Day: February 28th, 2007

Forgotten New York

Wednesday, February 28th, 2007 | All Things, Books, Eats, Events, NYC History

After my days driving through the American Southwest, it was nice to be reminded of why I love this city. Tonight, the Gotham Gazette Book Club was meeting to discuss Kevin Walsh’s recently published Forgotten New York: Views of a Lost Metropolis — a written tour of the city’s “landmarks, quiet places, and oddities.” The author was present to give a brief presentation, joined by Roberta Gratz, author of Cities Back from the Edge: New Life for Downtown, and a commissioner on the city’s Landmarks Preservation Commission.

Walsh was contracted to write the book, based on the popularity of his website “Forgotten NY,” a compendium of “forgotten, overlooked, ancient sights in New York City” that he writes and designs himself. Walsh first began researching and taking photographs for his site in 1998, launching it in 1999 after he had compiled enough information for the first few dozen pages. Since then, he has kept up a fairly regular updating schedule — a new page of research, accompanied by period and contemporary photographs and maps about every other week — with the new material coming either from tours or his own research, gathered over meandering walks through the far corners of the city. Forgotten NY is by no means Manhattan-centric; Walsh was born in Brooklyn, raised in Bay Ridge, and currently resides in Flushing. He is a stocky, unassuming figure, and is quick to admit that he has no formal training in archival research or history. His site, and the book, rose organically from his own passion. From its humble beginnings — the design was and remains purely utilitarian — the site has amassed a devoted following; Walsh and Forgotten NY have been featured in Salon and on Gothamist.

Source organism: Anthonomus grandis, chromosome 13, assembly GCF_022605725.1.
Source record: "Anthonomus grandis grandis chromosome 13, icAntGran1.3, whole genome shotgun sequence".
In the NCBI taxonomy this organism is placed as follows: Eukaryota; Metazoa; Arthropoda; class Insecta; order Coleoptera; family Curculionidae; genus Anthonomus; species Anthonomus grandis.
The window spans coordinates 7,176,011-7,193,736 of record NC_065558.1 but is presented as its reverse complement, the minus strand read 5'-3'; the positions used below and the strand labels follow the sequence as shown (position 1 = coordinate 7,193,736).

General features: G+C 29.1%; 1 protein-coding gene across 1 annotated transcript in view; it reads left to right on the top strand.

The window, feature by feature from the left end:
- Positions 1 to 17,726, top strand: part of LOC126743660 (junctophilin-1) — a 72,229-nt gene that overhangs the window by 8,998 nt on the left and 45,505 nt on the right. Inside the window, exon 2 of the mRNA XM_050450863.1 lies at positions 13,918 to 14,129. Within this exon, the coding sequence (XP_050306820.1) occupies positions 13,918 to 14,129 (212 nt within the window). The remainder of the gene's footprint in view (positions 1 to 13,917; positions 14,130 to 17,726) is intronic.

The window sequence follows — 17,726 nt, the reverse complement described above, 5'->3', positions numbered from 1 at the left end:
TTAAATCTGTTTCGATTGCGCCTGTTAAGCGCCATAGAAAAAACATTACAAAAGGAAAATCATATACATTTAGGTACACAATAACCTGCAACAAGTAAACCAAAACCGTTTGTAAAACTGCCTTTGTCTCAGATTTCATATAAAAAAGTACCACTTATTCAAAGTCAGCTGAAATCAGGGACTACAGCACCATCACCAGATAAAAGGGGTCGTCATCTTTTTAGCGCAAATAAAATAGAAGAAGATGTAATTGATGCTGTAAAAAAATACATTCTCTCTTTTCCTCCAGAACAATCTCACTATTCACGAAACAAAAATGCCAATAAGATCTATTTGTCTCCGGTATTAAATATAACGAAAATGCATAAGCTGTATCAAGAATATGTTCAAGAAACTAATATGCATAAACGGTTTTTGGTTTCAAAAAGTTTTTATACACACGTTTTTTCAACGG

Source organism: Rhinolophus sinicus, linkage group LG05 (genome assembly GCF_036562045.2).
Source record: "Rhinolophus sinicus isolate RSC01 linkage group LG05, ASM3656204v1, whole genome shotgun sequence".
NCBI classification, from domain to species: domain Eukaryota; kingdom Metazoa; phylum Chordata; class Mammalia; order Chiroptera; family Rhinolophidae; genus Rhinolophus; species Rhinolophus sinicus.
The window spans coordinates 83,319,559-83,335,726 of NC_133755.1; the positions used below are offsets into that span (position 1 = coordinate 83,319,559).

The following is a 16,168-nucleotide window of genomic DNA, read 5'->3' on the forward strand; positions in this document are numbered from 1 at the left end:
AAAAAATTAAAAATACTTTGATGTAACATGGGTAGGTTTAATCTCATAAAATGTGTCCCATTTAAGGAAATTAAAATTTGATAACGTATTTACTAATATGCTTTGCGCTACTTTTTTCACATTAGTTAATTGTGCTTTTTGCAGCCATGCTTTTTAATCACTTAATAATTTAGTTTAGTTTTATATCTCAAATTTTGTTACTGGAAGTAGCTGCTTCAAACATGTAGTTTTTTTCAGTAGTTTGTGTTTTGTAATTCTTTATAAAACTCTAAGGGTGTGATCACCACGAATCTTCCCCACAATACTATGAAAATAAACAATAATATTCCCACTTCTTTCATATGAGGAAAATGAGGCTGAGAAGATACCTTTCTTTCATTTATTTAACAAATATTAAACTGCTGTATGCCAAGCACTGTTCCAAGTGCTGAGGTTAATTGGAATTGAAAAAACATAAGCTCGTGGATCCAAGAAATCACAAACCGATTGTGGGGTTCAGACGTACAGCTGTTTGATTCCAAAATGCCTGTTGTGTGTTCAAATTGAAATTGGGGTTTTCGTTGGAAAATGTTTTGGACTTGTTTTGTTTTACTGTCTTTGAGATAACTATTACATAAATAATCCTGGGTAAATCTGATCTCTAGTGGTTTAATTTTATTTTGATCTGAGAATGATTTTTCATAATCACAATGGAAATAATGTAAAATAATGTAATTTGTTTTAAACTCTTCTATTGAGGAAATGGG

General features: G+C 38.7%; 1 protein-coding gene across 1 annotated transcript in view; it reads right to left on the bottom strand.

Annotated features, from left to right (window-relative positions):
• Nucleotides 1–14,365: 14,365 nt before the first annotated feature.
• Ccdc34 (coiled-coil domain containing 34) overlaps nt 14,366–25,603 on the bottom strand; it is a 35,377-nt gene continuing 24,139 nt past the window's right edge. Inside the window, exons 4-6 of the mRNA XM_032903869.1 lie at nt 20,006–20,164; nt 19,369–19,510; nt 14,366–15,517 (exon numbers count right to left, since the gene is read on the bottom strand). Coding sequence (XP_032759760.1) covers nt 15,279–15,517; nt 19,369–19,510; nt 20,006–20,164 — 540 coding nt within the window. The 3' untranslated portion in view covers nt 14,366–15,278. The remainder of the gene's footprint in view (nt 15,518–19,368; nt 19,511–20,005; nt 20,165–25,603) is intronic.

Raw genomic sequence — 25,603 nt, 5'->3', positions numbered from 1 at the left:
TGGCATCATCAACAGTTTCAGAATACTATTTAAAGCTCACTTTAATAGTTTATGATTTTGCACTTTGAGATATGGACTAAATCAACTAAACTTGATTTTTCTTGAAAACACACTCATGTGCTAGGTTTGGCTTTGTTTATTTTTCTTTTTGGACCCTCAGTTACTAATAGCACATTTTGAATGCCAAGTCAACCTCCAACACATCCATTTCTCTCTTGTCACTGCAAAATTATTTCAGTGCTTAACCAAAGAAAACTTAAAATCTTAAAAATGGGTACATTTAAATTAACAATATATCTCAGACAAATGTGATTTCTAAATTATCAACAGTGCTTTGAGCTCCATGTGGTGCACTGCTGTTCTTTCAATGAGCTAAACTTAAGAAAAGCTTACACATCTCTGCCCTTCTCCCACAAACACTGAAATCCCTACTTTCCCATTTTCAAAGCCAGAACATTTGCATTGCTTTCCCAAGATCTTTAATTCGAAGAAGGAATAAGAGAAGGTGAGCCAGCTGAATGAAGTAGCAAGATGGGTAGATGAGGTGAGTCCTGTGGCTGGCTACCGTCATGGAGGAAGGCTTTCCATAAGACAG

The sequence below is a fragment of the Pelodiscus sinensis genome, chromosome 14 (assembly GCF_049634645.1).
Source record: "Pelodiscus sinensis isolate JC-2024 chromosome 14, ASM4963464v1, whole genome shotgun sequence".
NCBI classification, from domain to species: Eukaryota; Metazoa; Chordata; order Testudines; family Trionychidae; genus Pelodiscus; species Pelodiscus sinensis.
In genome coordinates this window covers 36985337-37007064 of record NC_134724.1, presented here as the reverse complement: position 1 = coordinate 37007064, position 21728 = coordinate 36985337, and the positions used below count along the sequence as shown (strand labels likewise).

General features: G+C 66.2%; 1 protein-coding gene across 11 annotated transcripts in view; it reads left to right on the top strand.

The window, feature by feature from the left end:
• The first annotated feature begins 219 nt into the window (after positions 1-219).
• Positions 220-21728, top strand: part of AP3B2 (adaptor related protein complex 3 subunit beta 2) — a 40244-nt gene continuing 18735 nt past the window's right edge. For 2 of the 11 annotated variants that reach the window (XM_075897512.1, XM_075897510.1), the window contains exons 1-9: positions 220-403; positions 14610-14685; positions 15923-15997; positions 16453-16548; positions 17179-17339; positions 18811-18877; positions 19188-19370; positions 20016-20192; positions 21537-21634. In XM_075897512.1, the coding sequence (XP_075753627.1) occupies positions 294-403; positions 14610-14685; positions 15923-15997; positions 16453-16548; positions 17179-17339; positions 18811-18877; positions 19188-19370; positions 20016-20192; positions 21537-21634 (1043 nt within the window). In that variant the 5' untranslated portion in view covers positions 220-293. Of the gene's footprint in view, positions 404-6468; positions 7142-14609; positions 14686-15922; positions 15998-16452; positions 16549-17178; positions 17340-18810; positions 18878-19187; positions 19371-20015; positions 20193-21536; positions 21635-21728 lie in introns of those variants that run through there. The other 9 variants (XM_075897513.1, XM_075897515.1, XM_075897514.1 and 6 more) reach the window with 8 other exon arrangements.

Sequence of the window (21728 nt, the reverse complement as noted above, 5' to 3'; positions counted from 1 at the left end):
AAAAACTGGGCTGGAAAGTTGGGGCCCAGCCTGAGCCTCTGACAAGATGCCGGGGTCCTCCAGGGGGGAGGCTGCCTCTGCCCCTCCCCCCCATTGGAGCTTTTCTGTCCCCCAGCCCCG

Walsh seems to promote a different kind of New York City tourism: one that values the city not for its well-known and looming landmarks, but for everything else… the ephemeral trivia and detritus of urban living.

The event was being held, appropriately enough, at the Jefferson Market Branch of the New York Public Library – a site steeped in city history. The ornate Victorian Gothic building and clocktower were designed by architects Frederick Clark Withers and Calvert Vaux (who assisted Frederick Law Olmsted in the design of Central Park) and has been a fixture of the West Village since the 1870s, serving at times, as the site of a marketplace, a fire tower and a courthouse. (The adjacent jail was replaced by the New York Women’s House of Detention, which was demolished in 1974 to make way for a serene community garden. The Jefferson Market Greening was one of my favorite spots in the neighborhood when I was living on West 12th Street, predating the nuptials of Miranda and Steve on Sex and the City.)

The building where we sat that night was the center of national attention in 1906, when Harry K. Thaw was tried in the courthouse for murdering prominent architect and socialite Stanford White on the roof of Madison Square Garden – tagged by the newspapers as the “Girl in the Red Velvet Swing” trial. The notorious case was the loose basis of (Bronx Science alum) E. L. Doctorow’s novel, Ragtime, which was later adapted into a stage musical and a film.

Jefferson Market

Jefferson Market

The Jefferson Market clocktower is a regular site on the annual openhousenewyork tour, where the public is invited to climb the 149 steps to the top for 360-degree views of Greenwich Village.

Afterwards, I met SYB a few blocks away at Peanut Butter and Co. on this, the last day to cash in our coupons for jars of peanut butter, which we’d collected at the Time Out “Back to School” festival in Union Square in September. Finally!

I got The Elvis, without the bacon, just like it’s served down in Graceland. I picked up my jar of “The Heat is On”: PB & Co’s “all natural peanut butter blended with fiery spices,” and was even comped my glass bottle of Diet Coke by the friendly cashier. It’s good to be back.

Peanut Butter and Co

The Elvis

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